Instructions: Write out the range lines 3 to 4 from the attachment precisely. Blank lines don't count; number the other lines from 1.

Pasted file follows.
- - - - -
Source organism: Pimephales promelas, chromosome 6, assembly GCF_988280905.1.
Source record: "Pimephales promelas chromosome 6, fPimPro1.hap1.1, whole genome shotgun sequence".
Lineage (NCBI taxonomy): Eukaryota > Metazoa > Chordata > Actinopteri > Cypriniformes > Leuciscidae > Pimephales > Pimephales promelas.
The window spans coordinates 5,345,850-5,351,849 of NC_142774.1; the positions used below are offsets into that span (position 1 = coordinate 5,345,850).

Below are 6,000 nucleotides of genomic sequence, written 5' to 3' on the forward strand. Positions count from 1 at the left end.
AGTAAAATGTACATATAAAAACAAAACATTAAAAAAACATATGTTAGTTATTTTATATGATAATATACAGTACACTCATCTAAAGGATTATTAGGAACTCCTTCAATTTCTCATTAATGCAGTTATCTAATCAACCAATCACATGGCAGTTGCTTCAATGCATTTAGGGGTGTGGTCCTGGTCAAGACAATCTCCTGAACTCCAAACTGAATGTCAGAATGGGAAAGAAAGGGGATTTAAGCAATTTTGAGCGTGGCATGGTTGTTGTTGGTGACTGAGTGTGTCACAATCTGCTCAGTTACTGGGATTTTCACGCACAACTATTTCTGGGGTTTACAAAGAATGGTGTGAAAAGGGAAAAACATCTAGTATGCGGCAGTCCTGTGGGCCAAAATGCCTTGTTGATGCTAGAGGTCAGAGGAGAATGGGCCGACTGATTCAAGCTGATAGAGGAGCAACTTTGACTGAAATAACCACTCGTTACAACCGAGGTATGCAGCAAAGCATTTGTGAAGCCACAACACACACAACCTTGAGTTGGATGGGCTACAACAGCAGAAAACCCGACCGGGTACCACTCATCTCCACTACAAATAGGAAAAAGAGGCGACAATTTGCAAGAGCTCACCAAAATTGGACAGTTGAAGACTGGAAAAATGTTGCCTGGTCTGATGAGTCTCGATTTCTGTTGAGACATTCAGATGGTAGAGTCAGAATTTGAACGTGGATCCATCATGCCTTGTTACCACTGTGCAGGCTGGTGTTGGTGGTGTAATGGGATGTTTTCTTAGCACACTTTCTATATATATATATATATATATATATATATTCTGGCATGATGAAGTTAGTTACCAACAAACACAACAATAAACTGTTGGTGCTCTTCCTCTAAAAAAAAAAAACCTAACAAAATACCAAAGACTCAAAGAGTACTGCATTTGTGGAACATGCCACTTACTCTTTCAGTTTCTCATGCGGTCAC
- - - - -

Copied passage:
Lineage (NCBI taxonomy): Eukaryota > Metazoa > Chordata > Actinopteri > Cypriniformes > Leuciscidae > Pimephales > Pimephales promelas.
The window spans coordinates 5,345,850-5,351,849 of NC_142774.1; the positions used below are offsets into that span (position 1 = coordinate 5,345,850).